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Suspected poacher trampled to death by elephants in South Africa

Three people were attempting to poach rhinos, park rangers say.

Gael Cooper
CNET editor Gael Fashingbauer Cooper, a journalist and pop-culture junkie, is co-author of "Whatever Happened to Pudding Pops? The Lost Toys, Tastes and Trends of the '70s and '80s," as well as "The Totally Sweet '90s." She's been a journalist since 1989, working at Mpls.St.Paul Magazine, Twin Cities Sidewalk, the Minneapolis Star Tribune, and NBC News Digital. She's Gen X in birthdate, word and deed. If Marathon candy bars ever come back, she'll be first in line.
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Gael Cooper
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A young male elephant acts defensively in this 2010 photograph captured at the Pafuri game reserve in Kruger National Park, one of the largest game reserves in South Africa.

Cameron Spencer/Getty Images

A suspected poacher died after being trampled by a breeding herd of elephants in South Africa's Kruger National Park on Saturday, park officials said in a statement. Three suspects were fleeing from park rangers when they encountered the herd. One suspected poacher was arrested, while the third is still at large, the officials said.

The group isn't suspected of poaching elephants, but rhinos.

"We are proud of the teamwork and dedication of our Rangers Corp, our aviators and the K9 unit. It is unfortunate that a life was unnecessarily lost," Gareth Coleman, managing executive of the park, said in the statement. "Only through discipline, teamwork and tenacity will we be able to help stem the tide of rhino poaching in KNP."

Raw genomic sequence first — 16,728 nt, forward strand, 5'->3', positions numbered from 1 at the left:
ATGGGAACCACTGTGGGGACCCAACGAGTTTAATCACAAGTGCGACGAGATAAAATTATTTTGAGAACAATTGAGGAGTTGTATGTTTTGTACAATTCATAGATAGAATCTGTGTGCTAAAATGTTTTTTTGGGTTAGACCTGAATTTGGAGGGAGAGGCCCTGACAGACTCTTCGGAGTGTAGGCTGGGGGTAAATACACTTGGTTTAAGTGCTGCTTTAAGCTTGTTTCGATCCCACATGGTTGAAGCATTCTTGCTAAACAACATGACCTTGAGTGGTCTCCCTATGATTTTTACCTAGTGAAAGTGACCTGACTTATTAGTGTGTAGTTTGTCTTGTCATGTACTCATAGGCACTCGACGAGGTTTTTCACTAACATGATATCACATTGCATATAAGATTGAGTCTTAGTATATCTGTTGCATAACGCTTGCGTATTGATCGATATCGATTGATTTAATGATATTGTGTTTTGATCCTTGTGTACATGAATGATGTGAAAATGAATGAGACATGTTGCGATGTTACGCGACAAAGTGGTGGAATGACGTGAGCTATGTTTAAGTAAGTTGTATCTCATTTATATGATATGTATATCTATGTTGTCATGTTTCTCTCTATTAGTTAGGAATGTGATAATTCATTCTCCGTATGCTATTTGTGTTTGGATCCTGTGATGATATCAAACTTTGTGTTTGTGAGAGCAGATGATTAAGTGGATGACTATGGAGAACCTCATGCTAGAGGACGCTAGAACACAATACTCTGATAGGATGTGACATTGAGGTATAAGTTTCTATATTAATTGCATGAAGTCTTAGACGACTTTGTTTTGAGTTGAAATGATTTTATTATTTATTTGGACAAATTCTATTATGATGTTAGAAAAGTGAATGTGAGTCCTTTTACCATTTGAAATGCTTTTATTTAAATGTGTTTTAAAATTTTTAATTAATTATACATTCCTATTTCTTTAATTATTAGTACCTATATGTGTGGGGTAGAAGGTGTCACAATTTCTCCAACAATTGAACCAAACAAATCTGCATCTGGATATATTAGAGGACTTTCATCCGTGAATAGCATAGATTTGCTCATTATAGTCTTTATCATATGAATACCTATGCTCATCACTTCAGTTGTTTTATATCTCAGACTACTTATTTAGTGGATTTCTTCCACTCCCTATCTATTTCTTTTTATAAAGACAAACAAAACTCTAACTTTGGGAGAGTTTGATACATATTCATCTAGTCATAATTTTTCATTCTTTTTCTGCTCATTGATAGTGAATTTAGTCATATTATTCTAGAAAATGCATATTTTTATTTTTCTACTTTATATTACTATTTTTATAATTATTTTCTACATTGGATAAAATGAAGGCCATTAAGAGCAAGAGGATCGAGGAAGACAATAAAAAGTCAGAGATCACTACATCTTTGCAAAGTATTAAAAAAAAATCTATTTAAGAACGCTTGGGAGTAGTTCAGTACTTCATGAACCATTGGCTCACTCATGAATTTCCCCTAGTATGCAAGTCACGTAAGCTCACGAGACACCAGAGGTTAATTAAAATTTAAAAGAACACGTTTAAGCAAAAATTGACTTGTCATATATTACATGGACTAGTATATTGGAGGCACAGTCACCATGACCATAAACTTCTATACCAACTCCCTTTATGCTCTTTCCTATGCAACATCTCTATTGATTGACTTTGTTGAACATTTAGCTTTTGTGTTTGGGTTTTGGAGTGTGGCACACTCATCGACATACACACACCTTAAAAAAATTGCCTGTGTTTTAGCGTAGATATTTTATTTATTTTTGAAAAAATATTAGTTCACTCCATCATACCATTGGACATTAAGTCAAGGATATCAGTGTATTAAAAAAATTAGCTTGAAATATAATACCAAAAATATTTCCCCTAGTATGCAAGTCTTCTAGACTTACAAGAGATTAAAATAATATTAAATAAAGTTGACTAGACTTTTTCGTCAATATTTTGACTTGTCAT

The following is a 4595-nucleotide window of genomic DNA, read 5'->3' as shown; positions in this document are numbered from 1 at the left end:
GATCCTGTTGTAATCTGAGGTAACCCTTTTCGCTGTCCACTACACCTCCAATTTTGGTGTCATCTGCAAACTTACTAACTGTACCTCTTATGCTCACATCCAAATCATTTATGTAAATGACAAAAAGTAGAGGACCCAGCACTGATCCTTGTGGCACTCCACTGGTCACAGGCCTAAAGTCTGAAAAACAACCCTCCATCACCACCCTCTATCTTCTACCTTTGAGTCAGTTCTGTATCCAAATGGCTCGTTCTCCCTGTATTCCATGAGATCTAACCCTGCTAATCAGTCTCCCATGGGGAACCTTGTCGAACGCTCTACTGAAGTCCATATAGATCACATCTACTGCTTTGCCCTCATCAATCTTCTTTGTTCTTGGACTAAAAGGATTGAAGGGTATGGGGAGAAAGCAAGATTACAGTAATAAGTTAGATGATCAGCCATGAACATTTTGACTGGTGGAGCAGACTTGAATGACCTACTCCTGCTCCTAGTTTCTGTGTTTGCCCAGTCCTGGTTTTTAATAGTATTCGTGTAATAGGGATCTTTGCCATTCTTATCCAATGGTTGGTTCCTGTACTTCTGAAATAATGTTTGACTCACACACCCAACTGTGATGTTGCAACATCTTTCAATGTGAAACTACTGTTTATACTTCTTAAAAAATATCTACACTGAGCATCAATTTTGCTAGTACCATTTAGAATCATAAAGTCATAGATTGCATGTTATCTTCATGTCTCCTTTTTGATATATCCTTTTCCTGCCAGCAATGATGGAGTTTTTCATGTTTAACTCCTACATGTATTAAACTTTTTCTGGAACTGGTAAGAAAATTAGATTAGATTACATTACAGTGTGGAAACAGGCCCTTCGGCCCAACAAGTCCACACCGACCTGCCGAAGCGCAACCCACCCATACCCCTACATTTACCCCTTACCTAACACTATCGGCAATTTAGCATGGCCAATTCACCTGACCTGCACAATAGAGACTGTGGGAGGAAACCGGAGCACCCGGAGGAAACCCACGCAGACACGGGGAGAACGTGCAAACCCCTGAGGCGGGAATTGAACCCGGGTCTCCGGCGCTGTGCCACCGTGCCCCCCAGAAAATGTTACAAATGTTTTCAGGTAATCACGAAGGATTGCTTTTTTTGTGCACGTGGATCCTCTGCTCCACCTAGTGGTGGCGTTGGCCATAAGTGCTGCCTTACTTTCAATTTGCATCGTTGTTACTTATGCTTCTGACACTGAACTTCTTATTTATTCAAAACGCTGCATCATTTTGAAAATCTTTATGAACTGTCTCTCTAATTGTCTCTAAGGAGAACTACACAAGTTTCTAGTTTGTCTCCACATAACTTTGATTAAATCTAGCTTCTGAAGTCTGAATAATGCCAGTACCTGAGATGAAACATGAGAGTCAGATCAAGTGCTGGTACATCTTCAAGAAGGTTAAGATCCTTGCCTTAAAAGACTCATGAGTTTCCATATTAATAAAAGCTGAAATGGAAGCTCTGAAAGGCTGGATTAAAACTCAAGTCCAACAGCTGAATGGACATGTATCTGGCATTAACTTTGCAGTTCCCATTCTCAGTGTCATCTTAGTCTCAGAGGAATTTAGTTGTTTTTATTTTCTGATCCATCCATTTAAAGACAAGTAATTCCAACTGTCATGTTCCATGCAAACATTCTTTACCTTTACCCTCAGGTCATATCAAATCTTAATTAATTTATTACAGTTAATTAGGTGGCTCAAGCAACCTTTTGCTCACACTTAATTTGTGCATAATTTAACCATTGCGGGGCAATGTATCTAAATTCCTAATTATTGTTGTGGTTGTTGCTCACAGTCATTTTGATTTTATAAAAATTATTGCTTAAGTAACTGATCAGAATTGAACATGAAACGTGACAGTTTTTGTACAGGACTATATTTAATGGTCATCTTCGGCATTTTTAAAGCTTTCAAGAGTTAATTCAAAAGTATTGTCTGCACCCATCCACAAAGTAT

According to the park, field rangers on a routine patrol discovered the suspected poachers, who ran, dropping an ax and a bag of provisions. When one suspect was arrested, he told the rangers the group had run into the elephant herd and that he didn't know if all of the group had escaped.

The man who died was badly trampled. The still-missing suspect is said to have been injured in the eye but successfully fled and is being sought by rangers.

"The campaign against poaching is the responsibility of all us," Coleman said, urging anyone with information about the third suspect to alert the rangers. "It threatens many livelihoods, destroys families and takes much-needed resources to fight crime which could be used for creating jobs and development."

In 2019, a suspected rhino poacher at the same park was killed by an elephant and then eaten by lions, CBS News reports. Only his skull and pants were recovered.

South Africa is home to about 80% of the world's rhino population, and AFP reports that 394 rhinos were killed by poachers in 2020, with up to 40 incursions into the park a day. Poachers sell rhino horns to the Asian market for use in traditional medicine or as an aphrodisiac, AFP says.

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